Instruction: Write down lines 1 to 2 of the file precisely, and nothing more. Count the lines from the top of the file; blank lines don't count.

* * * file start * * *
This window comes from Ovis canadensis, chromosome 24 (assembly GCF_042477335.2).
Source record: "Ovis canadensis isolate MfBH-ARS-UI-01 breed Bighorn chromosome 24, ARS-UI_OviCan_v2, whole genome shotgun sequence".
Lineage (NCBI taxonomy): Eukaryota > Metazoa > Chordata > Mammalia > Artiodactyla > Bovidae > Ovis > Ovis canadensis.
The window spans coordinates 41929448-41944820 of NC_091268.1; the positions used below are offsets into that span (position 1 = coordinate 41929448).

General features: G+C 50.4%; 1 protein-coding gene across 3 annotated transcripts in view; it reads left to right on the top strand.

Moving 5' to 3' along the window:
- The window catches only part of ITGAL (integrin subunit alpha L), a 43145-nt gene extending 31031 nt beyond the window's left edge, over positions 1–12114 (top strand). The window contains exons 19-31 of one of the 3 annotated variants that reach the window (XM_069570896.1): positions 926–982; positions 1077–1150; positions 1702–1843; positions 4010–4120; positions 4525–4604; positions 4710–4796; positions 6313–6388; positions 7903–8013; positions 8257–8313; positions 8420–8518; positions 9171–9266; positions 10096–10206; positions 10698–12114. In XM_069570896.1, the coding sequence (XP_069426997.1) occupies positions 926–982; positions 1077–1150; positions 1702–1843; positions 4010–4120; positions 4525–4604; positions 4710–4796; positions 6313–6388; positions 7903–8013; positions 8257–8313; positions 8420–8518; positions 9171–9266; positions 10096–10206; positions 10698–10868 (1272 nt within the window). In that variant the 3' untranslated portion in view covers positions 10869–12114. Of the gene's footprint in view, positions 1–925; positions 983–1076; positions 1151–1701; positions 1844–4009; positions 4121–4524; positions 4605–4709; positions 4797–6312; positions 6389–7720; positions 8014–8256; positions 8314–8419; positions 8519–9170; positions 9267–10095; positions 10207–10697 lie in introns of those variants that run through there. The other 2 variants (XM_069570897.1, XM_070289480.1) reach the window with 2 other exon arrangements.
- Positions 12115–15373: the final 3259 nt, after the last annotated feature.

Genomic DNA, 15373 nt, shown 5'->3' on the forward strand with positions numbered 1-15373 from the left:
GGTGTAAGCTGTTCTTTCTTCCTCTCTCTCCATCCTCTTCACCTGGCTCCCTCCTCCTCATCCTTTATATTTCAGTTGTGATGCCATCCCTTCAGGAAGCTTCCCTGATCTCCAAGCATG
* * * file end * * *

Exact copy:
This window comes from Ovis canadensis, chromosome 24 (assembly GCF_042477335.2).
Source record: "Ovis canadensis isolate MfBH-ARS-UI-01 breed Bighorn chromosome 24, ARS-UI_OviCan_v2, whole genome shotgun sequence".